But the ReportLinker survey data shows Millennials are somewhat more open to the idea of EVs than other generations. When asked what they felt was the best alternative to traditional fuel vehicles, nearly half – 48% – said hybrids and other electric vehicles. By comparison, just 41% of all other generations agreed with this choice. In fact, only 34% of Millennials believe more fuel efficient vehicles are the better alternative, compared to 44% of the rest of the US population.
Most notably, Millennials are more likely to consider buying an EV than the general population – a finding that could indicate they’re the next wave of EV consumers. Twenty-nine percent said they would consider a hybrid or other electric vehicle, compared to 18% of the rest of the population, according to ReportLinker.
At the same time, however, Millennials are more likely to be put off by the challenges of EV ownership than other generations. In the ReportLinker survey, 40% cited the underdeveloped recharging infrastructure as the main drawback, compared to 33% of the rest of the population. And one in five called the speed of recharge a problem.
Cost is a significant factor for this group, with 23% citing it as the main drawback, according to ReportLinker. With higher levels of student debt than earlier generations, most Millennials aren’t in a position to buy an expensive vehicle today. But in a decade, their financial situation is likely to have improved enough to purchase an EV, especially as costs come down.
When it comes to brand awareness, Millennials are much more likely than other generations to associate Tesla with EVs, with 34% naming it on unaided questions compared to 12% of the rest of the population in the ReportLinker survey. Brand recognition was significantly higher on aided questions, with 51% choosing Tesla among a list of car brands.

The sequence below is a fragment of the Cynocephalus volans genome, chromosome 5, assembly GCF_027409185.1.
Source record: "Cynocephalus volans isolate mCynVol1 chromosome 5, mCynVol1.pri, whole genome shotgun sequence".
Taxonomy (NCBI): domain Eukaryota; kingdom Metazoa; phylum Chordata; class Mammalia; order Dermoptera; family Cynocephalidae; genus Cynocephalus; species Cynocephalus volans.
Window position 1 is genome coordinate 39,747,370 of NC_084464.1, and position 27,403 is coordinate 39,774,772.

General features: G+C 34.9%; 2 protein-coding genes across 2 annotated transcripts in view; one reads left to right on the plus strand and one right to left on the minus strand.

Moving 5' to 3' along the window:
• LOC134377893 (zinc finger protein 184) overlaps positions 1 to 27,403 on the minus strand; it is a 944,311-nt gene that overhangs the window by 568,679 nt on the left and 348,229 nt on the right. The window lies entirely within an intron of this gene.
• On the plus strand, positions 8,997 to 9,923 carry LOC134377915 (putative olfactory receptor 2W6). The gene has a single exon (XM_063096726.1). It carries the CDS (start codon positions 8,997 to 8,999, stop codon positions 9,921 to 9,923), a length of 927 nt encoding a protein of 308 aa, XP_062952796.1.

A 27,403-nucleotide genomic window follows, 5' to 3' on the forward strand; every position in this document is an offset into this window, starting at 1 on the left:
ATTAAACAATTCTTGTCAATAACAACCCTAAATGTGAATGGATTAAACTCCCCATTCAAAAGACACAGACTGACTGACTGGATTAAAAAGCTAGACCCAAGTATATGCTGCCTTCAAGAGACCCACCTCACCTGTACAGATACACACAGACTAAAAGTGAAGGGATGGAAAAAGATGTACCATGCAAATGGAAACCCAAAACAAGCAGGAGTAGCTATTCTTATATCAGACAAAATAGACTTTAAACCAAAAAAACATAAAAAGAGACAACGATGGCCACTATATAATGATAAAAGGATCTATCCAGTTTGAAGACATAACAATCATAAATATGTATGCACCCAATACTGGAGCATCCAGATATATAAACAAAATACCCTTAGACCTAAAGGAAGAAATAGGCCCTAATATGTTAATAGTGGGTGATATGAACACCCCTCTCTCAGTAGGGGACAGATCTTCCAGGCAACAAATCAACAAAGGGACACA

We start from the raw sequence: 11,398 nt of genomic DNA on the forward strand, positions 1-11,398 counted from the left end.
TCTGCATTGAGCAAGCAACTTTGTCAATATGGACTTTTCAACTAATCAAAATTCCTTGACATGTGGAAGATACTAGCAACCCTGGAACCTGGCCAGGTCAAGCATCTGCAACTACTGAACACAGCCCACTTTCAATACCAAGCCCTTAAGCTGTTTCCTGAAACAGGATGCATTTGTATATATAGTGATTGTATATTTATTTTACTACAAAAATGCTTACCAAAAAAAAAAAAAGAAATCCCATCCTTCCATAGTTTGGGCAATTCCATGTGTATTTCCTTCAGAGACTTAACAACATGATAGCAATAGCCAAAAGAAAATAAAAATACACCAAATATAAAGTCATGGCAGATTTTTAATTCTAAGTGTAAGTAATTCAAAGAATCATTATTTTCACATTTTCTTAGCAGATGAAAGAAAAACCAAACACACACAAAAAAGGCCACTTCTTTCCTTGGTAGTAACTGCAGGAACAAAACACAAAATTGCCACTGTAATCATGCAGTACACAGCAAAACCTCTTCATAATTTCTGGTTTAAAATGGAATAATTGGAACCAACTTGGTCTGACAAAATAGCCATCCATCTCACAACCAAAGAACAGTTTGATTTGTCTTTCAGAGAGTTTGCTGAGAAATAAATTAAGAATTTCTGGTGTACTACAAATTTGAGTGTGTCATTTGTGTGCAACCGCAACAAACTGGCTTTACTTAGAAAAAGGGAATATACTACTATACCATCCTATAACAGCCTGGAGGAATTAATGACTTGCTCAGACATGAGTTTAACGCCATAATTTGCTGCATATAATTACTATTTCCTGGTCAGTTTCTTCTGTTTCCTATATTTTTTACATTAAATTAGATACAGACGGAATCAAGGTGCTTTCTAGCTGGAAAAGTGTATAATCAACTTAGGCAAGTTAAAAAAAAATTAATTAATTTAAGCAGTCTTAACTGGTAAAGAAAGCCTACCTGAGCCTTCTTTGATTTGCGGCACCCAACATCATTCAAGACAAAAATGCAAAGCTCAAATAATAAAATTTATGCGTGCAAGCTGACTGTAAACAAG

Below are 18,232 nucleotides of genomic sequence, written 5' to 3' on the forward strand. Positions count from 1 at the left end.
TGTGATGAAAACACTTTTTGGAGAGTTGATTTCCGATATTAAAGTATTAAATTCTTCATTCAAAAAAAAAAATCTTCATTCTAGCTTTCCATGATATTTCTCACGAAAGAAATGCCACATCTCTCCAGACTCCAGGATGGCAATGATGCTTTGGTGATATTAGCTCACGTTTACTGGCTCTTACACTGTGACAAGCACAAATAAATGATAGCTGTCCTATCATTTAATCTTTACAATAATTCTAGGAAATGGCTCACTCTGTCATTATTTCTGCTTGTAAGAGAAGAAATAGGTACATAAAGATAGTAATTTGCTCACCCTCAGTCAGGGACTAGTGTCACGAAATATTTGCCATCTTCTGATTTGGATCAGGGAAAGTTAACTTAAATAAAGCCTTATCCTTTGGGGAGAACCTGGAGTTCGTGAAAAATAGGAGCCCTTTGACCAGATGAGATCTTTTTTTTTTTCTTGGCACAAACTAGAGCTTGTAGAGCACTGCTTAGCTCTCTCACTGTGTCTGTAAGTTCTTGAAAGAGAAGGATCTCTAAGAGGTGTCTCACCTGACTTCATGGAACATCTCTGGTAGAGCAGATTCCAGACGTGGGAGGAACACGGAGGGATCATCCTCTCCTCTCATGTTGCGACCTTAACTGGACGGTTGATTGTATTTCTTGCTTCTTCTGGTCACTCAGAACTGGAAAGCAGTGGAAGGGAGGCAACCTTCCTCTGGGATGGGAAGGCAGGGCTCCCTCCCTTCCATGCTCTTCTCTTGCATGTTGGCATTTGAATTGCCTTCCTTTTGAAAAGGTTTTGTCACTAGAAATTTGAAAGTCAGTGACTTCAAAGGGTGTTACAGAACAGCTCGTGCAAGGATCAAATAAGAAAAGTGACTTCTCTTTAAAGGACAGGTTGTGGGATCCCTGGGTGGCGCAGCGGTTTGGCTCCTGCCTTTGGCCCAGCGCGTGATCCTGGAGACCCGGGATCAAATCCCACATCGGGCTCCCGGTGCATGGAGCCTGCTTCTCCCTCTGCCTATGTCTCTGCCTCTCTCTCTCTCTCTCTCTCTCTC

Mass Adoption of the Electric Vehicle
While Americans aren’t inclined to buy an EV today, more than a third of Americans believe mass adoption will happen by 2035, and 29% say it will happen as early as 2025, the ReportLinker data show.
However, Millennials are more skeptical about mass adoption than the rest of the population: 66% believe it won’t happen until 2030 or later, compared to 54% of other generations, according to the ReportLinker survey.
Several trends may change consumer viewpoints. Tesla’s brand and reputation could have an impact, particularly on Millennials. This year, the company broke into the top 10 of advertising research firms WPP and Millard Brown’s annual brand valuation ranking, largely on the strength of its reputation. In addition, its Model 3 seems to have been designed with Millennials in mind, which could draw this generation into the market.
Further, Millennials – and other generations as well – may find EVs far more attractive within a decade. Bloomberg New Energy Finance predicts big reductions in battery prices that will make EVs a more economic option than either gasoline or diesel cars.
Consumer attitudes toward EVs may be at a tipping point, but mass adoption isn’t likely to happen before recharging infrastructure improvements. The most immediate opportunity to fuel a tip may be more marketing investment. As consumers learn more about EVs and their benefits, attitudes – and purchase patterns – may shift.